It’s why I started building synths in the first place, back in London when I had a bar job. That wasn’t going to pay for a decent synth, so I built one instead. I ended up taking a whole year to build this thing and it cost like two grand. So I guess I could have just bought a Virus or something instead, but then I wouldn’t be here.

As for making it easier to sound good, it’s all about picking the right parameters for the knobs, the layout and loads of curve checking and adjustments. I am hugely indebted to the voicing guys for their expertise on this, especially the last part.

When designing a synth from scratch, how do you ensure it has a Korg character? What do you think are the factors that contribute most to that character?

Takahashi: Well, the age range of the team goes from 27 to 63, so we have older Korg engineers with decades of experience designing the Korg sound – who have wonderful brains for picking – and a younger generation who are great at looking at a product in today’s context and knowing how a certain design feature or a menu display might feel. Basically it’s about the outside having the right relationship with the inside.

If you had a mug of black liquid and drank it thinking it was coffee, but it was actually Coke, it’s all of a sudden cold and all of a sudden sweet and it would just knock you off where you were going mentally, which isn’t nice. But sometimes we use these juxtapositions to surprise in a positive way – like with the oscilloscope on the Minilogue – because it’s not the usual feedback you get from twisting a knob on a synth. It’s all about building expectations and assumptions, then answering them in expected and unexpected ways. In ways that urge the user to explore the sounds and interact with the synth and it becomes part of the creative flow. This is the experience a synth should provide.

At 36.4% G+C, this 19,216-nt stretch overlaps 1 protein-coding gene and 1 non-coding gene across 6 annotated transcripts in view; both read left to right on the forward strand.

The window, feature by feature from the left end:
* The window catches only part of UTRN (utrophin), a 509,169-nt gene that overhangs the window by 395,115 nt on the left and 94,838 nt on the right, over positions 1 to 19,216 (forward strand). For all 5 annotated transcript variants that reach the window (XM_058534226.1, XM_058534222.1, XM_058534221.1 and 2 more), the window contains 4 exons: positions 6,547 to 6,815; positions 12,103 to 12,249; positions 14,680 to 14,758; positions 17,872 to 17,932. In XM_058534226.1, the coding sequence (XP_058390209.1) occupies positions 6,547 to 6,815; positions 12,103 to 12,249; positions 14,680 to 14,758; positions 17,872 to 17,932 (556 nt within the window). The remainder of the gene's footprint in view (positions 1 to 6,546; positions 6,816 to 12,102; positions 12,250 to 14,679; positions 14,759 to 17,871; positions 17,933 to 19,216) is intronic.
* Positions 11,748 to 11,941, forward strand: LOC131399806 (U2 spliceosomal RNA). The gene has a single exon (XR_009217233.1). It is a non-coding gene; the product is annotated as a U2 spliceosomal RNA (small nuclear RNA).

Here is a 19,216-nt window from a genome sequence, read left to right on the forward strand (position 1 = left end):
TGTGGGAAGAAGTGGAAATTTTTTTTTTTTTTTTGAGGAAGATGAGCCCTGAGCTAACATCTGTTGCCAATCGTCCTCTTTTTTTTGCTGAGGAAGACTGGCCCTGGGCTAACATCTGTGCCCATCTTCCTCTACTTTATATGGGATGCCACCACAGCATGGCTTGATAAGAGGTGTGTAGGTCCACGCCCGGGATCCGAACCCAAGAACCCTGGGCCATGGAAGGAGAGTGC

I find the Minilogue to be versatile and ‘classic’-sounding, but not to have an overly dominant character. Did you have a specific sound in mind as you developed it?

Takahashi: I didn’t have a particular synth in mind, but I was listening to Floating Points and Flying Lotus a lot at the time so maybe that had an influence. Although not in a gotta get that sound! kind of way – I was more blown away by their organic use of synthesised sounds.

Speaking of sounds, Jimmy Edgar was called in to create some of the Minilogue’s presets. As far as I know, this was the first time he’s been directly involved with a Korg product. Why did you pick him in particular?

Ohta: Yes, this was the first time for us to collaborate with Jimmy. It was actually a coincidence that while I was asking Richard [Devine] about his availability we found that they had collaborated on an EP before. We all love their music and style, so we were all like, “Why not ask Richard if Jimmy would also be interested?” So that was the start.

What do third-party sound designers add to the process?

Ohta: They add their own unique artistry, character and colour to the factory sounds. I believe they helped us in the exact way we wanted.

How do you make sure they aren’t just coming up with similar sounds to you?